with a serious problem who needs to be in forced rehabilitation. It’s
just not so, and a policy based on a lie is bound to fail.”

I have known Judge Jim Gray, the Orange County Superior Court judge
who introduced Gov. Johnson, is as sterling a straight-arrow
conservative as the governor and has a book on the drug war coming out
in January, for a number of years. But I didn’t know Mayor Ross “Rocky”
Anderson of Salt Lake City not only ended city support for the DARE
program but is using his position to call for rethinking the drug war.

Mayor Anderson knows that it won’t be easy to turn things around.
“Politicians are much more terrified of a 30-second attack ad calling
them soft on crime than of supporting an ineffective, wasteful, inhumane
policy that destroys families,” he says. The people will have to lead
the politicians, give them some cover, on this issue. To expect
leadership from political leaders is usually a fool’s errand.

But maybe that’s changing. Rep. Tom Campbell, the Republican
candidate for U.S. Senate in California spoke at both Shadow
Conventions, and after a cautious beginning he has developed into a
forceful drug war critic. On Tuesday he concentrated on two aspects of
the drug war — the disparate racial impact that results from the way
the war is carried out and the likelihood that drug war enthusiasms will
get is getting the United States involved in a Vietnam-like morass in
Colombia.

As Campbell pointed out, while most authorities agree that blacks
constitute about 11 percent of drug users, 60 percent of those in state
prisons for felony drug offenses are black. “We’re jailing an entire
young adult generation of black men, and by making them felons we’re
depriving them of the right to vote,” he said. “What Jim Crow was not
able to do to African-Americans the drug war may be doing.” As for
Colombia, we’re sending advisers and helicopters, and relocating people
into strategic hamlets where we’re promising to teach them how to grow
different crops, inserting ourselves into a long-term civil war in a
jungle country. “The only thing missing is Robert McNamara’s signature
on the plan,” said Rep. Campbell.

The racial disparities that have surfaced in the way the drug war is
prosecuted might account for the fact that many of the Democrats willing
to be identified with drug law reform are black. Jesse Jackson, who was
something of a gung-ho drug warrior himself in the 1980s, has come to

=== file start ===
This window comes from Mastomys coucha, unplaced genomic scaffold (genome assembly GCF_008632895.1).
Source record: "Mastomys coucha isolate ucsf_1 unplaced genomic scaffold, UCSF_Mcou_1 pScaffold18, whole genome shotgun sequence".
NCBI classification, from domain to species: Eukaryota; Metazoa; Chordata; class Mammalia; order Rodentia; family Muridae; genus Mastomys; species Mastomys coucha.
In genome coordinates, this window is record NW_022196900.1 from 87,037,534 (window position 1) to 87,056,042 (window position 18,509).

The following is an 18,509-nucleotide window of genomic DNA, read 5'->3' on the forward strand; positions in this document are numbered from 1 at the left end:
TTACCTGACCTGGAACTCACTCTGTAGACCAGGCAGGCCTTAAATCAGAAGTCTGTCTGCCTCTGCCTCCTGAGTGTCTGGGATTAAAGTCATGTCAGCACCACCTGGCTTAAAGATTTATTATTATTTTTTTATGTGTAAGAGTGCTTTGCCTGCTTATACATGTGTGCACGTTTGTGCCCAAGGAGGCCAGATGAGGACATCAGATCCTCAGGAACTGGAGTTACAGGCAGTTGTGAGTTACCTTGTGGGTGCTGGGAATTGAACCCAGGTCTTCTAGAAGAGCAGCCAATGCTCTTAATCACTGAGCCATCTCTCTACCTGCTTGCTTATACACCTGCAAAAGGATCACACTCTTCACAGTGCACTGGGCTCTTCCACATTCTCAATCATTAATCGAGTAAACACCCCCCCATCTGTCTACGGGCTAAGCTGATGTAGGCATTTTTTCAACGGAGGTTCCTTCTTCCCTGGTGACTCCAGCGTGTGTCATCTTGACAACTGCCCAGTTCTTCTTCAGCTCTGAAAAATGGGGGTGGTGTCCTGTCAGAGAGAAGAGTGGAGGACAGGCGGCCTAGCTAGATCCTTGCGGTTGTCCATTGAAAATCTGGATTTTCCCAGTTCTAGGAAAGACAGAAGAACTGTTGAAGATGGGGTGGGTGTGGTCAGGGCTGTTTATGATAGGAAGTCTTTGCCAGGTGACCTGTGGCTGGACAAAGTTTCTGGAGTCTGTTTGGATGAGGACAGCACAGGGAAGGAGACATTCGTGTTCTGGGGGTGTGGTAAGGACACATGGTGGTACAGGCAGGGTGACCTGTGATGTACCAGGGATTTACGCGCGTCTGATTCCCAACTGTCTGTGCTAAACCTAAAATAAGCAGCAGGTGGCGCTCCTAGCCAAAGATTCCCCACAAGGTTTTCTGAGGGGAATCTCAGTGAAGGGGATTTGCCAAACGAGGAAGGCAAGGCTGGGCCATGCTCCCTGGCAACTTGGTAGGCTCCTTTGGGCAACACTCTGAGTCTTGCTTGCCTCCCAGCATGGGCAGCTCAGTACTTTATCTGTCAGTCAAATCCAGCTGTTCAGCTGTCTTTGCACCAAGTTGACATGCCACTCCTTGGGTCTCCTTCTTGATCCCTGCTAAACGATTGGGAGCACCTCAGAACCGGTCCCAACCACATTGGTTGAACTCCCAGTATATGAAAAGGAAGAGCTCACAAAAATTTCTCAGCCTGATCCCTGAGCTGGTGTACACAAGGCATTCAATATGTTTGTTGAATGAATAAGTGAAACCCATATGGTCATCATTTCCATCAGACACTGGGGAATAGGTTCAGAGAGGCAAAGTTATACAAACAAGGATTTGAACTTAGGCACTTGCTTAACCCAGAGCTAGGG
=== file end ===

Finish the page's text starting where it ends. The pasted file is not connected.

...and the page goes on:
believe that the side effects of prohibition are worse than the side
effects of illegal drugs, and said so at the Shadow Convention. (Of
course Jesse was everywhere at the convention; he spoke from the podium
and at one of the street rallies the first day too.) Democratic Rep.
Maxine Waters of California was on the program. Rep. John Conyers, the
veteran Michigan Democrat who is the ranking member on the House
Judiciary Committee, wasn’t, but came by to lend support. Joanne Bowman,
a state legislator in Oregon and a Democratic convention delegate, gave
a fiery speech, urging people who don’t like what their representatives
do to “send them home.”

But it wasn’t only black Democrats who are willing to speak out on
this issue. California state Sen. Tom Hayden was there, sounding like a
moderate compared to others. Los Angeles City Council member Jackie
Goldberg welcomed the Shadow Convention and lent her vocal support to
the drug law reform cause. Susan Sarandon and Tim Robbins were
unscheduled speakers. Comedians Bill Maher and Al Franken appeared.

The statements from politicians, by and large, were not the most
substantive speeches on the drug war. Ethan Nadelmann gave a masterly,
scholarly overview of the malign effects the war on drugs has — not
only on those arrested but on law enforcement, the judicial system, the
penal system, the political system and the ability of Americans to talk
honestly with one another. Doctors and addiction specialists explored
ways to implement a paradigm of harm reduction rather than punishment.
Doctors and patients helped by the medicinal properties of marijuana
told their stories.

While those on the front lines had more substance, the fact that
elected politicians of both parties are increasingly willing to touch
this “third rail” was the most encouraging fact at this Shadow session.
Perhaps in four years, or maybe eight, both party conventions will
feature speeches about the ability of the political system to identify
failed policies and change them. One can hope.